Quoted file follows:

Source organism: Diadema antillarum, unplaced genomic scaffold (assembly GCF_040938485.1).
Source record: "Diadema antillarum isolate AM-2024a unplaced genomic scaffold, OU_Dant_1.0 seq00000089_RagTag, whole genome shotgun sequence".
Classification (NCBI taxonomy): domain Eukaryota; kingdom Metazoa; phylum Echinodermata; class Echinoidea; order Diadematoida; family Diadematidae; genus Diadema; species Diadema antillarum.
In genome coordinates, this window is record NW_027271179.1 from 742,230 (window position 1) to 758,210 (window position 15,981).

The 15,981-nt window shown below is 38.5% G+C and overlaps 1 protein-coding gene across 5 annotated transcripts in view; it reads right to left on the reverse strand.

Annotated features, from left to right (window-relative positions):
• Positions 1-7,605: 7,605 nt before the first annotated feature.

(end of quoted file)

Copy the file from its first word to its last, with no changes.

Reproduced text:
Source organism: Diadema antillarum, unplaced genomic scaffold (assembly GCF_040938485.1).
Source record: "Diadema antillarum isolate AM-2024a unplaced genomic scaffold, OU_Dant_1.0 seq00000089_RagTag, whole genome shotgun sequence".
Classification (NCBI taxonomy): domain Eukaryota; kingdom Metazoa; phylum Echinodermata; class Echinoidea; order Diadematoida; family Diadematidae; genus Diadema; species Diadema antillarum.
In genome coordinates, this window is record NW_027271179.1 from 742,230 (window position 1) to 758,210 (window position 15,981).

The 15,981-nt window shown below is 38.5% G+C and overlaps 1 protein-coding gene across 5 annotated transcripts in view; it reads right to left on the reverse strand.

Annotated features, from left to right (window-relative positions):
• Positions 1-7,605: 7,605 nt before the first annotated feature.